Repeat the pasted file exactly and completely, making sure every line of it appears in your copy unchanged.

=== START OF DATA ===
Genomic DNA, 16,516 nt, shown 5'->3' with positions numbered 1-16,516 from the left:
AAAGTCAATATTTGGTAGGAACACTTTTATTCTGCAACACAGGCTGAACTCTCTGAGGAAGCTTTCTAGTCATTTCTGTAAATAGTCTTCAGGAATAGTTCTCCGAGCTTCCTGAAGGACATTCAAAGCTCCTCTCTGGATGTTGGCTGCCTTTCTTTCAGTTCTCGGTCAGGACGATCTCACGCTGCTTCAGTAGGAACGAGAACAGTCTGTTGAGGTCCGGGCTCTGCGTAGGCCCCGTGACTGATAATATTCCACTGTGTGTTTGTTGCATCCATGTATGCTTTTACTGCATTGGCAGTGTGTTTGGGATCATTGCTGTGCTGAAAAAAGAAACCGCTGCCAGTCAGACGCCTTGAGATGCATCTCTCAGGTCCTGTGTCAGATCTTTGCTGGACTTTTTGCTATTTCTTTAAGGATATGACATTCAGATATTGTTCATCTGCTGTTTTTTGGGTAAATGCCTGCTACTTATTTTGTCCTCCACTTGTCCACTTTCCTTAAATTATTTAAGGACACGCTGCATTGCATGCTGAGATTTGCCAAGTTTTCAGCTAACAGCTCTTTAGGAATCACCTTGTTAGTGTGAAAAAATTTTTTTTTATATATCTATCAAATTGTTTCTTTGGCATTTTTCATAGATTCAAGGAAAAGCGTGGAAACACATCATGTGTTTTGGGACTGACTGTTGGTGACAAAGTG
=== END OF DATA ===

Genomic DNA, 16,516 nt, shown 5'->3' with positions numbered 1-16,516 from the left:
AAAGTCAATATTTGGTAGGAACACTTTTATTCTGCAACACAGGCTGAACTCTCTGAGGAAGCTTTCTAGTCATTTCTGTAAATAGTCTTCAGGAATAGTTCTCCGAGCTTCCTGAAGGACATTCAAAGCTCCTCTCTGGATGTTGGCTGCCTTTCTTTCAGTTCTCGGTCAGGACGATCTCACGCTGCTTCAGTAGGAACGAGAACAGTCTGTTGAGGTCCGGGCTCTGCGTAGGCCCCGTGACTGATAATATTCCACTGTGTGTTTGTTGCATCCATGTATGCTTTTACTGCATTGGCAGTGTGTTTGGGATCATTGCTGTGCTGAAAAAAGAAACCGCTGCCAGTCAGACGCCTTGAGATGCATCTCTCAGGTCCTGTGTCAGATCTTTGCTGGACTTTTTGCTATTTCTTTAAGGATATGACATTCAGATATTGTTCATCTGCTGTTTTTTGGGTAAATGCCTGCTACTTATTTTGTCCTCCACTTGTCCACTTTCCTTAAATTATTTAAGGACACGCTGCATTGCATGCTGAGATTTGCCAAGTTTTCAGCTAACAGCTCTTTAGGAATCACCTTGTTAGTGTGAAAAAATTTTTTTTTATATATCTATCAAATTGTTTCTTTGGCATTTTTCATAGATTCAAGGAAAAGCGTGGAAACACATCATGTGTTTTGGGACTGACTGTTGGTGACAAAGTG